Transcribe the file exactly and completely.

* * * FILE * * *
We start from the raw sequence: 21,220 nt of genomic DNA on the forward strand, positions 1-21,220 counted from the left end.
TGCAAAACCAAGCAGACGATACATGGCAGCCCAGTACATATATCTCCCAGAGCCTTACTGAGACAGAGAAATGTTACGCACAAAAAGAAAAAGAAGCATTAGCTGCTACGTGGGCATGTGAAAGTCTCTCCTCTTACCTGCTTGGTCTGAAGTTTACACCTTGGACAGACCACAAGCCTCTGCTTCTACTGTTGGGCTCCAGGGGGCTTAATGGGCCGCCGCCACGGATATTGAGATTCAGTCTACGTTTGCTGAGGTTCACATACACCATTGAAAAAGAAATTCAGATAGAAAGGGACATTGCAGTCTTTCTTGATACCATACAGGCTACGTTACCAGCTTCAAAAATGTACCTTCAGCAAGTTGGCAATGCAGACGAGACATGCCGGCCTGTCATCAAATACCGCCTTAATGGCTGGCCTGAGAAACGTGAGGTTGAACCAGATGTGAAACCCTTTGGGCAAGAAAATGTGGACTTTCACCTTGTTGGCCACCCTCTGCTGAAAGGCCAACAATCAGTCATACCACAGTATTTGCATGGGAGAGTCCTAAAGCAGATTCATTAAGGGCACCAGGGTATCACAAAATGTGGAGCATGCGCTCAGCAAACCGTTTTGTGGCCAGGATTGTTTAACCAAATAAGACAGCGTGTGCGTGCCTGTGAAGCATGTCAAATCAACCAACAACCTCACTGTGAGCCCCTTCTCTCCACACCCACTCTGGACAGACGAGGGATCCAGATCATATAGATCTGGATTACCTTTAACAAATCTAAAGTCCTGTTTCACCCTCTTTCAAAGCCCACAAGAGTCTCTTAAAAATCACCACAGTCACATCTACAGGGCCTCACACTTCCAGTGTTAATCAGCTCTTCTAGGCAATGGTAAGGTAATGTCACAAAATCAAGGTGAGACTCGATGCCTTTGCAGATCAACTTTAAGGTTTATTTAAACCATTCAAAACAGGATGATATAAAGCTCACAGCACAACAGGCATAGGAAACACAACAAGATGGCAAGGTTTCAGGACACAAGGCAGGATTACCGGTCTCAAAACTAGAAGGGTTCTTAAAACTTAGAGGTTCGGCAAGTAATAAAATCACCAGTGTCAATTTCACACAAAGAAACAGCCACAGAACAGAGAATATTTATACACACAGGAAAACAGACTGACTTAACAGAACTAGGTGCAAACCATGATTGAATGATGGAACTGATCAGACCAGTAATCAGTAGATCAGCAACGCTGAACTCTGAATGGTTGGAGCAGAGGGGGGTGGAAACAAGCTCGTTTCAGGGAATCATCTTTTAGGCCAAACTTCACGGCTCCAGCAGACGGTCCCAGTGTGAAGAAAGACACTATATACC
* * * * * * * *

We start from the raw sequence: 21,220 nt of genomic DNA on the forward strand, positions 1-21,220 counted from the left end.
TGCAAAACCAAGCAGACGATACATGGCAGCCCAGTACATATATCTCCCAGAGCCTTACTGAGACAGAGAAATGTTACGCACAAAAAGAAAAAGAAGCATTAGCTGCTACGTGGGCATGTGAAAGTCTCTCCTCTTACCTGCTTGGTCTGAAGTTTACACCTTGGACAGACCACAAGCCTCTGCTTCTACTGTTGGGCTCCAGGGGGCTTAATGGGCCGCCGCCACGGATATTGAGATTCAGTCTACGTTTGCTGAGGTTCACATACACCATTGAAAAAGAAATTCAGATAGAAAGGGACATTGCAGTCTTTCTTGATACCATACAGGCTACGTTACCAGCTTCAAAAATGTACCTTCAGCAAGTTGGCAATGCAGACGAGACATGCCGGCCTGTCATCAAATACCGCCTTAATGGCTGGCCTGAGAAACGTGAGGTTGAACCAGATGTGAAACCCTTTGGGCAAGAAAATGTGGACTTTCACCTTGTTGGCCACCCTCTGCTGAAAGGCCAACAATCAGTCATACCACAGTATTTGCATGGGAGAGTCCTAAAGCAGATTCATTAAGGGCACCAGGGTATCACAAAATGTGGAGCATGCGCTCAGCAAACCGTTTTGTGGCCAGGATTGTTTAACCAAATAAGACAGCGTGTGCGTGCCTGTGAAGCATGTCAAATCAACCAACAACCTCACTGTGAGCCCCTTCTCTCCACACCCACTCTGGACAGACGAGGGATCCAGATCATATAGATCTGGATTACCTTTAACAAATCTAAAGTCCTGTTTCACCCTCTTTCAAAGCCCACAAGAGTCTCTTAAAAATCACCACAGTCACATCTACAGGGCCTCACACTTCCAGTGTTAATCAGCTCTTCTAGGCAATGGTAAGGTAATGTCACAAAATCAAGGTGAGACTCGATGCCTTTGCAGATCAACTTTAAGGTTTATTTAAACCATTCAAAACAGGATGATATAAAGCTCACAGCACAACAGGCATAGGAAACACAACAAGATGGCAAGGTTTCAGGACACAAGGCAGGATTACCGGTCTCAAAACTAGAAGGGTTCTTAAAACTTAGAGGTTCGGCAAGTAATAAAATCACCAGTGTCAATTTCACACAAAGAAACAGCCACAGAACAGAGAATATTTATACACACAGGAAAACAGACTGACTTAACAGAACTAGGTGCAAACCATGATTGAATGATGGAACTGATCAGACCAGTAATCAGTAGATCAGCAACGCTGAACTCTGAATGGTTGGAGCAGAGGGGGGTGGAAACAAGCTCGTTTCAGGGAATCATCTTTTAGGCCAAACTTCACGGCTCCAGCAGACGGTCCCAGTGTGAAGAAAGACACTATATACC